An honorary Filipino Featured

I open this column with a tale of my error as a columnist. It took me nearly two hours of an interview with Charles “Chuck” McDougald to find out he was a Green Beret. He mentioned a tour of duty in Vietnam, his involvement with Veterans organizations, and even his acquaintance with John McCain (Republican nominee for President in 2008). But I didn’t pull the thread. After all, I didn’t seek out Chuck’s story because his service in the US Special Forces but because he fought the Philippine Dictator Ferdinand Marcos alongside many of the people associated with the paper over the years.

Like many projects, it started with a small gesture. McDougald, a young war veteran enjoying the Philippines, started a file. An employee of the American Chamber of Commerce in Manila at the time Martial Law was declared, he ingested the sense of suspicion with which the American residents in Manila felt towards Marcos and McDougald decided to keep a file. He collected clippings and other documents over a 10-year period that allowed him to piece together the background of a brilliant risen fabulist—a child of Japanese collaboration, an acquitted assassin, and a false war hero. These are all tales that rose in the Filipino consciousness culminating in Cory Aquino’s graceful assumption of power in February 1986, tales than have fallen away into history by now.

McDougald went to print with his research just three months after the People Power Revolution, although he was nearing completion of his manuscript in late 1984. While completing his research in the Philippines, he was detained by the Marcos government at Camp Crame before being deported to the United States. The book, The Marcos File, came out in 1987. Its middle section, which refutes one by one, Marcos’ 35 claimed war medals, was published in as an expose in Mr. and Ms Magazine in January of 1986. The expose was part of a campaign to discredit the Dictator in the months leading up to the seminal election.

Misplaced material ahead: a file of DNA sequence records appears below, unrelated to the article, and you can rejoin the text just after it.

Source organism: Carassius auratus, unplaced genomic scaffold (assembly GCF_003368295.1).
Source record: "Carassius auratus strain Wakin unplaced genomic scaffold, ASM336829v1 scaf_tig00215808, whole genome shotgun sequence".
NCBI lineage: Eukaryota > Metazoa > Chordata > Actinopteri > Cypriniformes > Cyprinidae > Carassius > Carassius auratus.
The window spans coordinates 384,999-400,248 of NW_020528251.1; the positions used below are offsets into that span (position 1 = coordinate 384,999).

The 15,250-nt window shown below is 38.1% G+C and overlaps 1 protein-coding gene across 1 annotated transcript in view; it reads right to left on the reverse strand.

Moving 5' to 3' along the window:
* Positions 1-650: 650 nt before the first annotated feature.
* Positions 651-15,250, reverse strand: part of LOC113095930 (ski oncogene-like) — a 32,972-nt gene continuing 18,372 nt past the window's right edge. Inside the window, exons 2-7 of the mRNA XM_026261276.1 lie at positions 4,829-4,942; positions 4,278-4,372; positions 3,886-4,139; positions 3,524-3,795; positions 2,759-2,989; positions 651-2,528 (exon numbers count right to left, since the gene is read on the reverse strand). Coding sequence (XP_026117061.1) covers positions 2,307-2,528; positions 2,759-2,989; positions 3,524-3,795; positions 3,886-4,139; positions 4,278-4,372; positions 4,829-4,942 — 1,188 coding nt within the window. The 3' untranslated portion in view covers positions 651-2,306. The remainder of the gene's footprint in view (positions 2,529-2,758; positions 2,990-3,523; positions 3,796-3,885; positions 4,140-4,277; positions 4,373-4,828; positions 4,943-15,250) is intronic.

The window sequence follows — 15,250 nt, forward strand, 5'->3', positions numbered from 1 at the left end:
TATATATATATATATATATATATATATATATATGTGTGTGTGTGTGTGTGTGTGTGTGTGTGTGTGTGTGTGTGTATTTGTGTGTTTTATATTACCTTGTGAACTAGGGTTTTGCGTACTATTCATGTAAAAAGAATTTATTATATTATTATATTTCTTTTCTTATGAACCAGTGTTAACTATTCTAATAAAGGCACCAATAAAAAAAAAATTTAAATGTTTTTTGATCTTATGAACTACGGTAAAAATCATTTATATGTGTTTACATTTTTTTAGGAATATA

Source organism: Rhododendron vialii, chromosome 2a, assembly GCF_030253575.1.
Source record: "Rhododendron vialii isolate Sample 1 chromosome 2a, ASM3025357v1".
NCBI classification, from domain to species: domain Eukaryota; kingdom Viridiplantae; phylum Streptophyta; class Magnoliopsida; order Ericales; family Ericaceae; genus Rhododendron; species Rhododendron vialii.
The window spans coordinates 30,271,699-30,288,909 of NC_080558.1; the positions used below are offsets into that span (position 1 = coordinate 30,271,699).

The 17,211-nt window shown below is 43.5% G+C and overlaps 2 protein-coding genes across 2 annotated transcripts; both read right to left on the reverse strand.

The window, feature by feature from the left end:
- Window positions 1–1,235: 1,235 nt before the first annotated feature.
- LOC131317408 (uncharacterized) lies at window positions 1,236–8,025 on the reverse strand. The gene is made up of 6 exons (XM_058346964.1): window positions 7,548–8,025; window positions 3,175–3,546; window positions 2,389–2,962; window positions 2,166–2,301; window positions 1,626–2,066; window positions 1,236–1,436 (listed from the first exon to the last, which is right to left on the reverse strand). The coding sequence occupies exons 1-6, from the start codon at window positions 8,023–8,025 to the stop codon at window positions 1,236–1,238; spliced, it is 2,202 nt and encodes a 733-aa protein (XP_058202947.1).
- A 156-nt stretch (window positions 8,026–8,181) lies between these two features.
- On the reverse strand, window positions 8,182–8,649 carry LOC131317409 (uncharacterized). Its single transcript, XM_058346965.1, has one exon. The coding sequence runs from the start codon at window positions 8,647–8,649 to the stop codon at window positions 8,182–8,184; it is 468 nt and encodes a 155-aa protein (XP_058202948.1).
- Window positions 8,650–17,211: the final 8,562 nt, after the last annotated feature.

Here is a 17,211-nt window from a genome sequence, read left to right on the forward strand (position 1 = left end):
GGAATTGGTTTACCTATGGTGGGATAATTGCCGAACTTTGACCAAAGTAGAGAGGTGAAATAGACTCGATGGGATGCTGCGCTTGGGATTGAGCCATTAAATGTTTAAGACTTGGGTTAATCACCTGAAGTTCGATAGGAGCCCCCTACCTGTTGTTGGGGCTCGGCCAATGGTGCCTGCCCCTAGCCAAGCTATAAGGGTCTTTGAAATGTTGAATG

“I did a lot of research on that…I spent 3 months alone in the National Archives,” said McDougald. He research each of the 35 instances of claimed heroism and proved that Marcos could not have been in the places that he claimed to commit the heroic act.

McDougald, having dedicated the better part of two decades to the Philippines, is married to a Filipina. He is active in US politics and recently completed his third 2-year term of service as Chair of the San Mateo County GOP Central Committee. He supported Trump in the 2016 election and was a delegate to the

Republican National Convention in 2008 and 2016.

After 31 years have passed since his involvement in Philippine history, I asked him what perspective time has given him over the ordeal that was Ferdinand Marcos.

“At the time, the Philippines was corrupt through and through,” he said. “They had been a developing nation for 35 years. The Philippines was still stuck in 1962. They had never developed because of the corruption.”
I would argue something else. Chuck McDougald is evidence of the irreversible interweave between the Philippine and American people. Surprised as I was to find an American (a Republican American) that had invested so much care and effort in the welfare of the Philippines, I also know that these “surprises” are plentiful and line the path of our common histories. I find these gems more often than I expect—a non-Filipino with a deep attachment to our country. I would argue that it would take much more than a China-friendly Philippine president to break the bond between our two countries.

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